SpaceX Successfully Launches Rocket en route for the International Space Station
CAPE CANAVERAL, Fla. — It’s not often that Elon Musk, the billionaire CEO of SpaceX, gets emotional, but the seemingly flawless launch of Crew Dragon — his company’s first spaceship built to fly astronauts — apparently ranks up there.
SpaceX launched its first Crew Dragon on a Falcon 9 rocket in a brilliant predawn liftoff today (March 2), sending the spacecraft to the International Space Station with a dummy astronaut named Ripley, a stuffed Earth toy and a few supplies for the station’s three-person crew. The mission, called Demo-1, is SpaceX’s big chance to show it can build a crewed spaceship, something Musk has dreamed about since he founded the company in 2002.
“I’m a little emotionally exhausted,” Musk said in a post-launch press conference here at the mission’s Kennedy Space Center (KSC) launch site. “It’s super stressful, but it worked, so far.”
In fact, Crew Dragon’s launch debut appears to be a stunning success. A smooth late-night countdown led to a dazzling liftoff as the Falcon 9 booster lit up the sky over KSC’s Launch Complex 39A.
Today’s launch is just the start of a SpaceX flight test to show NASA its new Crew Dragon spacecraft is ready to carry astronauts. Musk watched the launch from Firing Room 4 here with astronauts Bob Behnken and Doug Hurley, who will fly on the first crewed Crew Dragon mission as early as July.
“It’s been 17 years. We still haven’t launched anyone yet, but hopefully, we will later this year,” Musk said of SpaceX. “So, that will definitely be the culmination of a long dream for a lot of people, me and other people at SpaceX, for sure. Can’t wait.”
SpaceX is one of two companies with a NASA contract to fly astronauts to and from the International Space Station. The other company, Boeing, is developing its own CST-100 Starliner spacecraft to launch astronauts using Atlas V rockets. SpaceX and Boeing both plan uncrewed test flights and in-flight abort system tests before flying human crews.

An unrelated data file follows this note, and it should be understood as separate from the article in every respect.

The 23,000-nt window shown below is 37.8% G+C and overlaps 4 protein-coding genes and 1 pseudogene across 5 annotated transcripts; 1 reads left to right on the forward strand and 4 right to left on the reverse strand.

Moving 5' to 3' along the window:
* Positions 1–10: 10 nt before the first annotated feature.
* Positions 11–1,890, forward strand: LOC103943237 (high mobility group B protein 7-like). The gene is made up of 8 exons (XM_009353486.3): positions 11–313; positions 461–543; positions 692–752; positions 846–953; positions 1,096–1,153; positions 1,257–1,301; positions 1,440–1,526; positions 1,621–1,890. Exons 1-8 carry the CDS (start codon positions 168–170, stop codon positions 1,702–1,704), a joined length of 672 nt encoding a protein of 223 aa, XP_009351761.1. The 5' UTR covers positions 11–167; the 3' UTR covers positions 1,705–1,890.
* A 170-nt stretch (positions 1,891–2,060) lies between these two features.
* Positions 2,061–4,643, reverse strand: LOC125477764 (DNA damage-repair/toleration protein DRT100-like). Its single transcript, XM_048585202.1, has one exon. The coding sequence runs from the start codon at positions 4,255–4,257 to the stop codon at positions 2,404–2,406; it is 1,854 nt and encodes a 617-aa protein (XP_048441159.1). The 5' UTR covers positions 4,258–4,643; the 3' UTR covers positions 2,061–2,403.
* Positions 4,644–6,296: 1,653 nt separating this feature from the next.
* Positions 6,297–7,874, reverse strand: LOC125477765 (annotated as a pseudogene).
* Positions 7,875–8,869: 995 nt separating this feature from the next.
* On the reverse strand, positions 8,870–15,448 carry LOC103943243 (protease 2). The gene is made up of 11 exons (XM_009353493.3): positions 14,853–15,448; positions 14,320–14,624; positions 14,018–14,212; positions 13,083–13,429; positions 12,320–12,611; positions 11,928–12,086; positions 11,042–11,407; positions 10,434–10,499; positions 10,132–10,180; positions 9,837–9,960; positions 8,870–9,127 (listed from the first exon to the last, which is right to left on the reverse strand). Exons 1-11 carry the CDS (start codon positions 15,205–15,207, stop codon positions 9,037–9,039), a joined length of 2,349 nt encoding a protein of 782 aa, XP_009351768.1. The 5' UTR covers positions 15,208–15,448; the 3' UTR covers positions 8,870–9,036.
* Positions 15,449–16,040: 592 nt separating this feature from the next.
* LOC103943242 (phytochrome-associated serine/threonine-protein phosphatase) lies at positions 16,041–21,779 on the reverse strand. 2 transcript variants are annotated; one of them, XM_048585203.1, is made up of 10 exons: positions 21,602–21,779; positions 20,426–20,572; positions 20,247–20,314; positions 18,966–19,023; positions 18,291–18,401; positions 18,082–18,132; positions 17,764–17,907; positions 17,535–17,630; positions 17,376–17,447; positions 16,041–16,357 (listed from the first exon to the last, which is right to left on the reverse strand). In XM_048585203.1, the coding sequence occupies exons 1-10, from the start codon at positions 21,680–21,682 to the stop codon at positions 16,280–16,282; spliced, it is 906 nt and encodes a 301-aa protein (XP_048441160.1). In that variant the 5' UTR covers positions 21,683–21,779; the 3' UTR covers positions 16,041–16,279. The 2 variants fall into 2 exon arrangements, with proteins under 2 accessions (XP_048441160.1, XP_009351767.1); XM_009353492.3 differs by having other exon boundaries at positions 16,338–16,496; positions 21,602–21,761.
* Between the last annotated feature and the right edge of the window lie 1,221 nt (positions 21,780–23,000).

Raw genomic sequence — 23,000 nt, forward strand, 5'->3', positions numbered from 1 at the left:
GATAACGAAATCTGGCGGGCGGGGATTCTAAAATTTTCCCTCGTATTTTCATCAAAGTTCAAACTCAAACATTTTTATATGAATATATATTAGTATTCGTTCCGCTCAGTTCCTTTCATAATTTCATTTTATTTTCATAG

There was a time, Musk said when he though SpaceX had maybe just a 10 percent chance of ever getting anything into orbit. The company’s first three Falcon 1 rockets, a smaller predecessor of its workhorse Falcon 9 fleet, all failed. The fourth, Musk added, was pieced together from remaining parts, but succeeded.
“The whole goal of SpaceX was crewed spaceflight. Improved space exploration technologies,” he said. “That’s actually the full name of the company, Space Exploration Technologies.”
SpaceX has evolved beyond its small Falcon 1 rockets to pioneer reusable rockets and spacecraft for orbital flights. The company has built robotic Dragon cargo ships for NASA, upgraded its Falcon 9 boosters for maximum reusability, launched a Falcon Heavy heavy-lift rocket and is developing a massive spacecraft (its Starship and Super Heavy) for passenger flights to the moon and beyond.
“I really believe in the future of space, and I think it’s important that we become a space-faring civilization and get out there among the stars,” Musk said. “And I think that’s one of the things that, you know, makes people excited about the future. We want the things that are in science fiction novels and movies not to be science fiction forever. We want them to be real one day.”